Warren County R-III administrators received the go-ahead from the school board last week to proceed with the next steps on a plan to better support the district’s growing technology needs into the next 10 years.
The plan focuses on moving the backbone of the school’s technology — servers and other infrastructure equipment — under one roof and a customized environment conducive to managing the 24/7 reliability of a system that fuels today’s student learning.
During its regular October meeting last week, the board unanimously approved a proposal from administrators to move forward with a scope-of-work phase for centralizing the school’s technology infrastructure that keeps students, teachers, administrators and parents connected in a learning environment that is increasingly technology-based.
The infrastructure supports everything from wireless communications, Internet access, and instructional software packages to email, the district’s website, its parent portal, along with student and financial records.
“Right now, our servers are spread out in six buildings and housed in spaces that weren’t intended as technology environments,” said R-III Director of Technology Bobbi Novell, noting that the equipment, in some cases, is located in former broom closets and custodial spaces.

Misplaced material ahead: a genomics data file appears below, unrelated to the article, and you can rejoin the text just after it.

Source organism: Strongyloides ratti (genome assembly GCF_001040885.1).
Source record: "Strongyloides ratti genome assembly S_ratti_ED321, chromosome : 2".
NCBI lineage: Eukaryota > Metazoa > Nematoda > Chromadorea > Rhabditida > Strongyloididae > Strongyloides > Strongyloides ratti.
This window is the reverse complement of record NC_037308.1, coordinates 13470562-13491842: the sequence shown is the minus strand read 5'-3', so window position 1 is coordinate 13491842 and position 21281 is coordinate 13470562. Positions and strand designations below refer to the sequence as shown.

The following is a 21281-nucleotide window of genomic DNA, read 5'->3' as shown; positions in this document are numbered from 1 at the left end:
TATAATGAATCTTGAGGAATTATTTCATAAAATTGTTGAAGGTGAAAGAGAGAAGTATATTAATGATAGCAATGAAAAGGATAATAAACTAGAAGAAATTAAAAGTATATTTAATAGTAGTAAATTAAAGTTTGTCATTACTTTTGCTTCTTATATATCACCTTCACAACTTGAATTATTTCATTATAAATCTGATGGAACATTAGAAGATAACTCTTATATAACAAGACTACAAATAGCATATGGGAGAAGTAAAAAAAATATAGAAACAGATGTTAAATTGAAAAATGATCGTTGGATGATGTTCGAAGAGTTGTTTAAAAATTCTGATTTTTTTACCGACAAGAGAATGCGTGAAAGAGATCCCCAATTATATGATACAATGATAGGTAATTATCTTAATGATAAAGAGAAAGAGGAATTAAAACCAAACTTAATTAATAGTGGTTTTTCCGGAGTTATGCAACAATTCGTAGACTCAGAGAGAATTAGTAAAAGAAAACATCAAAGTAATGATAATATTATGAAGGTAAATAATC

“This is very sophisticated equipment that generates heat, and needs to be in a managed, temperature-controlled environment for round-the-clock reliability that students, teachers, staff and parents count on.”
Novell said that the number of servers has doubled in the past few years as the district has promoted students bringing their own devices into the classroom and more aggressive use of technology as a learning resource overall.
During the meeting, administrators and representatives from architectural engineering firm Hoener Associates, Inc. discussed with board members the feasibility of centralizing the servers in what is now the district’s central office on Kuhl Avenue in front of Black Hawk Middle School. The central office location is ideal for a central technology center, since transformers adjacent to the building would offer reserve power not available in other locations.
District offices would be relocated to unused space in the school’s newly acquired building on Veterans Parkway West that is home to the Early Childhood Special Education program. The school was able to acquire the former United Services building earlier this year for $150,000 with a grant from the state of Missouri Department of Elementary and Secondary Education (DESE).
The board’s approval clears the way for the school and Hoener to prepare documents for construction bids. A proposed timetable suggested to the board by Hoener would put bids for the project coming in by mid-February, and if approved, work beginning in May and completed by August.
The project would be partially funded by more than $300,000 owed by Ameren Missouri for 2010 utility taxes.
Better Space Plan
Beyond providing a more stable centralized environment for the school technology, R-III Superintendent Thomas Muzzey said there are compelling secondary benefits to relocating the equipment and offices.
“One of the benefits of moving offices to this location is that it frees up space in our other buildings that can be converted into classrooms,” said Muzzey. The new technology space also would serve as a central registration location for students and parents, he said, saving families time and effort by letting them come to one facility rather than numerous buildings to provide proof of residency and register children for different grade levels.